Pubdate: Wed, 6 Aug 2008
Source: New York Times (NY)
Copyright: 2008 The New York Times Company
Author: Lawrence K. Altman
Cited: XVII International AIDS Conference
Bookmark: (Methadone)
Bookmark: (Needle Exchange)


MEXICO CITY -- While the world awaits findings from new AIDS
prevention trials, millions of people are becoming infected because
governments are overlooking studies showing that behavior modification
works, AIDS experts said Tuesday.

Among the behavior modifications the experts cited: promoting safer
sex through delayed intercourse and the use of condoms, decreasing
drug abuse, providing access to needle exchange programs and promoting
male circumcision.

But none of the measures alone offer a simple solution to preventing
infection with H.I.V., the virus that causes AIDS, the experts said in
a number of reports and news conferences at the 17th International
AIDS Conference here.

The experts said characteristics of the global epidemic varied greatly
among and within countries, most of which were not focusing prevention
resources where their epidemics were concentrated. Combining these
measures and delivering them on a wider scale is crucial to reversing
the global H.I.V. epidemic, they said.

Health workers have had initial successes in providing antiretroviral
drugs to treat an estimated three million people worldwide. But tens
of millions more people need the drugs, and additional millions are
now becoming infected.

The world cannot treat its way out of the AIDS epidemic, many experts
have long said, and a scientific debate exists over the extent to
which antiretroviral therapy can reduce transmission of the virus. A
pressing need exists to combine H.I.V. prevention and treatment
efforts, experts said Tuesday.

Researchers involved in each field "need to get married today," said
Dr. Myron S. Cohen of the University of North Carolina. "We need to be
one community."

A 50-member panel known as the Global H.I.V. Prevention Working Group,
which is supported by the Bill & Melinda Gates Foundation, released a
report saying that prevention efforts must address a number of
perception problems.

One is misplaced pessimism about the effectiveness of H.I.V.
prevention strategies. A second is confusing the difficulty in
changing human behavior with an inability to do so. A third is a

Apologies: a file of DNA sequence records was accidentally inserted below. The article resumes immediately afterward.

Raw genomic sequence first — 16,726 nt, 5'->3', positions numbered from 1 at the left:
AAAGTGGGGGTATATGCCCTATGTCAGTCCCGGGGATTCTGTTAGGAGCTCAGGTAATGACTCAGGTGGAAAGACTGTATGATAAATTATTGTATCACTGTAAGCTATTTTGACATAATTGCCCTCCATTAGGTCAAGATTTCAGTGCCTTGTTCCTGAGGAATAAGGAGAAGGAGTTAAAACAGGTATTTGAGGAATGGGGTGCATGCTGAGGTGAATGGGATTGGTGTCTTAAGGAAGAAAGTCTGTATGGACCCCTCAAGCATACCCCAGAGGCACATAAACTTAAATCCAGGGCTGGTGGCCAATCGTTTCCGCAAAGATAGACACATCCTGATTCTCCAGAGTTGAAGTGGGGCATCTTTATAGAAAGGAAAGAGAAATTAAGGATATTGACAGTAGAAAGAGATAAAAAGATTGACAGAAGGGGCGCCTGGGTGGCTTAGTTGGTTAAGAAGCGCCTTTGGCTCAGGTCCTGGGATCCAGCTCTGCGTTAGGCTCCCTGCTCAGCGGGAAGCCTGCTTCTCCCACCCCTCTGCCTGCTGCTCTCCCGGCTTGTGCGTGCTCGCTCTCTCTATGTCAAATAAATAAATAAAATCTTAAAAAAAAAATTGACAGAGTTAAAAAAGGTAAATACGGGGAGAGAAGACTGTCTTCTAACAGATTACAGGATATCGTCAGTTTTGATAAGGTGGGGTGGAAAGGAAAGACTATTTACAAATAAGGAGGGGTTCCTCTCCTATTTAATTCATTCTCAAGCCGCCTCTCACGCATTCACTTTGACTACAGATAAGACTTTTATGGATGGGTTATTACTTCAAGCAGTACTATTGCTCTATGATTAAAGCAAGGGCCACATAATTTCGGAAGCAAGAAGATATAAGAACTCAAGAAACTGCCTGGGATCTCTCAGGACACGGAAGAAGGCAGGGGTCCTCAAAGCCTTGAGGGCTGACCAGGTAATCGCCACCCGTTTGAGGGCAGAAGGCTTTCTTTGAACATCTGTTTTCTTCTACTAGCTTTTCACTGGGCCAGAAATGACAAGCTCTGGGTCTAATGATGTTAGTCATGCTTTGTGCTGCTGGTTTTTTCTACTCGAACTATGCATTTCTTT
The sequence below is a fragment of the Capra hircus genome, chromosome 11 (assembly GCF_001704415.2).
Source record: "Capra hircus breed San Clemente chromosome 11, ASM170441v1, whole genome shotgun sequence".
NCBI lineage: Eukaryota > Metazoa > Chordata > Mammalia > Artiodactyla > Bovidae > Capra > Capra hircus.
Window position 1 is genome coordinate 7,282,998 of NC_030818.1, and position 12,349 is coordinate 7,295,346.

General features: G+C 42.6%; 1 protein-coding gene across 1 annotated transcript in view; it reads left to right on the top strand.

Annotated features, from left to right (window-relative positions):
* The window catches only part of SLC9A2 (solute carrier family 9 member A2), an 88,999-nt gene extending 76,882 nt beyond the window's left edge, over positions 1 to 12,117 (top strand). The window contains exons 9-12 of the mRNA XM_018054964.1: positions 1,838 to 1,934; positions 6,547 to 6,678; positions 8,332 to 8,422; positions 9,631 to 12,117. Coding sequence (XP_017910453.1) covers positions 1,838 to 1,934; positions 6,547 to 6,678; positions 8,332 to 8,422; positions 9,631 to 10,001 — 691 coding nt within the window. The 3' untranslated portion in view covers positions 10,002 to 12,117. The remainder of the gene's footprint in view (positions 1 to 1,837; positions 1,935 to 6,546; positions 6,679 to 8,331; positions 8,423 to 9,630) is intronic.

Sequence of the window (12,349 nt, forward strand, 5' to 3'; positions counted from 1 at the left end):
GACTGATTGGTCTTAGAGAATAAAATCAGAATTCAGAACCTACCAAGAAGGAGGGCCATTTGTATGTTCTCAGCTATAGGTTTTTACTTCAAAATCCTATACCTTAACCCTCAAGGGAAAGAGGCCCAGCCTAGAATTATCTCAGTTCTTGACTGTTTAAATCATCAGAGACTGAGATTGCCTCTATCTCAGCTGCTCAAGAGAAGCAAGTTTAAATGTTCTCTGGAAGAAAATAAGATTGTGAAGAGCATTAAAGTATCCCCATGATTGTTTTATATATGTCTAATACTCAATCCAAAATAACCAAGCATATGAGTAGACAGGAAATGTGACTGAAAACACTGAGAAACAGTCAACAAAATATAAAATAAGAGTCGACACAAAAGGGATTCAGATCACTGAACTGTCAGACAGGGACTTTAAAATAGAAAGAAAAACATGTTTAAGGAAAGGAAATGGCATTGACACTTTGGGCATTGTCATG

misperception that because it is inherently difficult to measure
prevention success, those efforts have no impact, the report said.

In the wake of three scientifically controlled studies showing that
circumcising adult men helps prevent H.I.V. infection, some progress
has been made in offering the procedure. But no country has succeeded
in fully educating its public about the benefits of circumcision,
according to PSI, a nonprofit organization in Washington.

Dr. Adeeba Kamarulzaman of Malaysia said that outside Africa, about 30
percent of H.I.V. infections were among intravenous drug users. But
because of stigma and a lack of resources, the world is failing to
provide measures like methadone and needle sharing that can help such

Meanwhile, The Lancet, a medical journal published in London, released
a series of papers on H.I.V. prevention to be published on Saturday.

"Behavioral strategies need to become more sophisticated," and "that
task is not easy," Thomas J. Coates of the University of California at
Los Angeles wrote in one article. In expanding prevention programs, he
said, governments must be sure that they put in place "the right programs."

Dr. Jorge Saavedra, who directs Mexico's H.I.V.-AIDS program, said
that national AIDS responses needed to involve more gay and bisexual
men in planning ways to reach high-risk individuals. If political
leaders do not follow the epidemiological and scientific evidence and
direct efforts where they are most needed, "we will lose the fight
against H.I.V.," he said. 
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MAP posted-by: Richard Lake